Beyond the 50-employee point, additional HR headcount is typically needed to provide more specific support in one or two key areas. In recent times, for example, I’ve seen clients bring in a full-time recruiter to solely focus on getting the right people in the door and creating a pipeline of candidates to support the growth of the organization.

Along the way, regardless of employee count, my experience also suggests that outsourcing on some level is more efficient in both cost and time (not to mention being more compliant) than adding part-time staff or additional HR duties to those in non-HR roles. Companies should be looking at activities within the HR responsibilities that aren’t value-added and may be able to be outsourced.

The questions to consider when looking to outsource HR functions are those of time and cost. It’s nearly impossible for one person to stay up to date with the constantly changing rules and regulations that apply to several aspects of HR, so outsourcing some of those components takes the pressure off of one person needing to be continually researching topics and hoping to get it right. From a cost standpoint, having an outsourced partner removes some of the liability and potential penalties and fines that can be incurred if things are handled incorrectly. This should be weighed against the cost of another headcount or partial headcount. The cost benefit analysis will likely show that outsourcing makes sense, in addition to the peace of mind that an outsourced provider can offer to ensure HR functions are compliant.

Here are some of the questions that should be thought about when considering outsourcing HR functions.

  • When do we hire a payroll service? Is it really cost effective for the owner to be cutting manual payroll paychecks with the time and liability involved? 
  • At what point do we enlist the help of a recruiting or staffing agency for new hires? How much time is this costing us now?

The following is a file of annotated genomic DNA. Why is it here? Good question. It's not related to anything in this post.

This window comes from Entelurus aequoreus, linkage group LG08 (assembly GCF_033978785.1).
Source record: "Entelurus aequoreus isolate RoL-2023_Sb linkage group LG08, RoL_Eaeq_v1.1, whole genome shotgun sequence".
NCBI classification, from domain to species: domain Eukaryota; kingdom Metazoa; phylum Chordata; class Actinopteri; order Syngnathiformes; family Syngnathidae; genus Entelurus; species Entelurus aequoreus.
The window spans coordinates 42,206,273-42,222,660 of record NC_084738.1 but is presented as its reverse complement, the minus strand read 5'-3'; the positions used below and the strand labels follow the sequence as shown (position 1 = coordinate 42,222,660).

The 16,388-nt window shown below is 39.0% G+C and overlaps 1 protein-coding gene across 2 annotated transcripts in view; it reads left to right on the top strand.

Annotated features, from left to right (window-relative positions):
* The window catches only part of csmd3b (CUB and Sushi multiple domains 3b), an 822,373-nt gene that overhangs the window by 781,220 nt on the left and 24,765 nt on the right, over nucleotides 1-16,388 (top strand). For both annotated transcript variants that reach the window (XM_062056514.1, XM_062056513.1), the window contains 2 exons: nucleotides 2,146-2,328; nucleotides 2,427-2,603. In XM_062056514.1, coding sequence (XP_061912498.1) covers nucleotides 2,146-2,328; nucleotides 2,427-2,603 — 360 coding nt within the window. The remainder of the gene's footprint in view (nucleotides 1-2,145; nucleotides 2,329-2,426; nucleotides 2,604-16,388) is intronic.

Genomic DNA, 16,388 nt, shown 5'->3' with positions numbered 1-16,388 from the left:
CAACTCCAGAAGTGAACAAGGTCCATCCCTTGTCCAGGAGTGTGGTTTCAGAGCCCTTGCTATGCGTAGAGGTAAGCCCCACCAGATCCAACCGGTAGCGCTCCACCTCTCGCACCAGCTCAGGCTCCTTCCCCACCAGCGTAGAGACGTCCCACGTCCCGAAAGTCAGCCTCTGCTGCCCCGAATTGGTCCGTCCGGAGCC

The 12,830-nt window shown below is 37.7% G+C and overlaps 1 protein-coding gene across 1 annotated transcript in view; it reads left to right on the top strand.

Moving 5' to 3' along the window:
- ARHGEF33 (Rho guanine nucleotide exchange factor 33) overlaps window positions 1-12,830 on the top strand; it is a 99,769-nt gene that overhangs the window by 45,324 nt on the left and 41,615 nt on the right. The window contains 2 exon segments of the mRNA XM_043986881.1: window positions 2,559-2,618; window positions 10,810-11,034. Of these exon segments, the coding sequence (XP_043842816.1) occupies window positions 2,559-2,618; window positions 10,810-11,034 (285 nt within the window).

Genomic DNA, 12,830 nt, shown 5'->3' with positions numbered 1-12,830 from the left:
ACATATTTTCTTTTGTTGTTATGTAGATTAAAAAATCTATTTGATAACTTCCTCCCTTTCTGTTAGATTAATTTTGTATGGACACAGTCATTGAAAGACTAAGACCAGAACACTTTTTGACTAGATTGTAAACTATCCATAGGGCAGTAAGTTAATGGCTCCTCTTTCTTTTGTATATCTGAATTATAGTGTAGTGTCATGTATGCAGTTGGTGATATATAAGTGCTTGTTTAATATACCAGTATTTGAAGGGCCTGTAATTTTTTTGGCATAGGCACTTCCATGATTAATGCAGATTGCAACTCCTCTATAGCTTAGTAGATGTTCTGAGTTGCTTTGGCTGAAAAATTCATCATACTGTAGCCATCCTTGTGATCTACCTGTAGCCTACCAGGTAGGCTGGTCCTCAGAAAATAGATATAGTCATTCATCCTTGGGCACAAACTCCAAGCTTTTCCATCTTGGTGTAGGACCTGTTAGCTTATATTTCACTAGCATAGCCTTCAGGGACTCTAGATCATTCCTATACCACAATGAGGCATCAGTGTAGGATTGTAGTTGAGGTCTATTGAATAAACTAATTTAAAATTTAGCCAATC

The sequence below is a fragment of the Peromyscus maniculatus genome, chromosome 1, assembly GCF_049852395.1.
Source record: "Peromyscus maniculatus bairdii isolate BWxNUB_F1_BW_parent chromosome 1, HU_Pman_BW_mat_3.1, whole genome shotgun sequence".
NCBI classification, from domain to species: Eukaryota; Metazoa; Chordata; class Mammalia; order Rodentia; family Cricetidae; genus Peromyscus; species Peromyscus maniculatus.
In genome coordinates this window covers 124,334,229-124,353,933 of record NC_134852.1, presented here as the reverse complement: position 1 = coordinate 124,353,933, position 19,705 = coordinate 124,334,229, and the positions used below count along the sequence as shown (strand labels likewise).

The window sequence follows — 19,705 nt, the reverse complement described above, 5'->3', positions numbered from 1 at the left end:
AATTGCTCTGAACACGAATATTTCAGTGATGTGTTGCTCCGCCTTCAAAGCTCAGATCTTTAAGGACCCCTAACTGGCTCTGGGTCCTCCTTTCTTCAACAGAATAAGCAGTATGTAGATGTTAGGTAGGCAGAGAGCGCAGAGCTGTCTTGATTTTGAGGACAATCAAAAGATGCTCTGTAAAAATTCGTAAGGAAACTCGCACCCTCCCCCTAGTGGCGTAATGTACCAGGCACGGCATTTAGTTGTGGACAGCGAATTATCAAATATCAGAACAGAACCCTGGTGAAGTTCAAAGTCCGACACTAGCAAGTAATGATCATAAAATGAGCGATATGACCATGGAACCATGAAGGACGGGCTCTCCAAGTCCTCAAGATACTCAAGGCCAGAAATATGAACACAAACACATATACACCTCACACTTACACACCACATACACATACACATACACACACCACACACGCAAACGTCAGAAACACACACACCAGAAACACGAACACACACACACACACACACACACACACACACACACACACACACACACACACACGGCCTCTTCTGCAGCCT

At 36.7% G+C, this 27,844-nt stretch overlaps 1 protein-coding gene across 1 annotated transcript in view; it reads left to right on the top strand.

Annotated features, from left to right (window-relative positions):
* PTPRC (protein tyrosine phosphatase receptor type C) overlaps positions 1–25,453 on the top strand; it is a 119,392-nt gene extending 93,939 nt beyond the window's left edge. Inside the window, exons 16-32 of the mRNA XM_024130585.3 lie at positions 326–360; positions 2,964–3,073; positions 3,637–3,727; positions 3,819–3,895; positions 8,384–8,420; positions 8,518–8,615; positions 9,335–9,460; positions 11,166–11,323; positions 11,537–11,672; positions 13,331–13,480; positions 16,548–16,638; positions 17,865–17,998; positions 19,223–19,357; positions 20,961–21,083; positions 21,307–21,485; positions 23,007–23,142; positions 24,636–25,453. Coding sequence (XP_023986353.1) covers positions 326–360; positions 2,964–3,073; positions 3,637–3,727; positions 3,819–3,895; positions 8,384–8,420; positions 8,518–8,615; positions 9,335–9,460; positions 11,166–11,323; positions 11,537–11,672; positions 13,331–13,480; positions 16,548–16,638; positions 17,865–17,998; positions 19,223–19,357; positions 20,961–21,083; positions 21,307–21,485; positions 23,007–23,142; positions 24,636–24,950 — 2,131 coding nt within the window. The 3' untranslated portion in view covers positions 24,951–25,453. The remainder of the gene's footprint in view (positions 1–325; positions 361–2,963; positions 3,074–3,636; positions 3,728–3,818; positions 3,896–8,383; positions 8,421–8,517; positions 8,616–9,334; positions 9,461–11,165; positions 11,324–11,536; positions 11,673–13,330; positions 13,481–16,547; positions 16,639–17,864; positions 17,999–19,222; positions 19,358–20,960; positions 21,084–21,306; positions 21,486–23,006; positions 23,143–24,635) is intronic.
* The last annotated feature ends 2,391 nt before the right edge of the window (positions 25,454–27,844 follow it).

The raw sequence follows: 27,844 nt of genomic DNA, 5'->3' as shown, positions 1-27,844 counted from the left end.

• When do we employ the services of a training/onboarding platform for new and ongoing employee management and training?
  • When do we implement employee benefits? Does the owner know what is required for both mandatory and voluntary benefits? What does that benefits package look like and who will manage it?

Numerous Options for HR

There are numerous options for managing and outsourcing any and all of the above, including HR associations, payroll companies, training modules, subscription services, HROs (Human Resources Outsourcing), ASOs (Administrative Services Offering), PEOs (Professional Employer Organization) … there is no shortage of ways to help supplement an HR department.

A large majority of HR activities can still be outsourced even when or if additional HR positions are being added to the organization. Continued focus on strategic HR activities will likely dictate that the more tactical portions of HR continue to be outsourced. I see companies that outsource many task-related components of the HR function even when growing past the 50- or 100-employees mark.

Keep in mind, there is more to HR than just hiring, firing, and paying employees. As we look to expand the role of HR in growing organizations, owners should recognize the entire picture of what HR encompasses. The Human Resources job includes, but is by no means limited to, recruiting, hiring, onboarding, training, compliance, payroll, mandatory and voluntary benefits administration, understanding and enforcing labor laws, disciplining and terminating employees, policy creation and enforcement, employee development, and culture creation and maintenance. Each of these can be an exhaustive study by themselves. Keep in mind they are all individual job functions, and sometimes entire departments, in Fortune 500 organizations.

In conclusion, there is, unfortunately, no exact answer to the question of how many employees a company should have or revenue they should reach before employing a full-time HR person. The answer depends on many different factors, and exactly when can ultimately be answered only by the business owner. In doing so, they should evaluate the planned growth of the business, the budget, the talent of the current staff, and what can be outsourced. These evaluations, along with some soft number targets provided here, should make answering the ultimate question of when to hire an HR person a bit easier to answer.